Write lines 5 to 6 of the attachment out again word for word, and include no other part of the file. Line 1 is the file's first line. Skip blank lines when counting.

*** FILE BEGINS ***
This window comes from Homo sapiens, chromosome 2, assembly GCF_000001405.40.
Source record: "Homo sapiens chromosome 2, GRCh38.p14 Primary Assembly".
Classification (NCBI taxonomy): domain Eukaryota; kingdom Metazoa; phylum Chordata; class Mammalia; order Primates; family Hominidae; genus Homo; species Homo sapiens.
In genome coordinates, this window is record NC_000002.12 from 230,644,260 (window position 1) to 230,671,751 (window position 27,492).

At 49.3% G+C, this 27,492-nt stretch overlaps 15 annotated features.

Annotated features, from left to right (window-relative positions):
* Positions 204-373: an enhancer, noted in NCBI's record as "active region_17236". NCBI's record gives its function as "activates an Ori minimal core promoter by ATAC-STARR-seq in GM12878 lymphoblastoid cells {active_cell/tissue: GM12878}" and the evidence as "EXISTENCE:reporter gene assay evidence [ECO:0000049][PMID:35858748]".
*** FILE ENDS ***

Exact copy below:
At 49.3% G+C, this 27,492-nt stretch overlaps 15 annotated features.

Annotated features, from left to right (window-relative positions):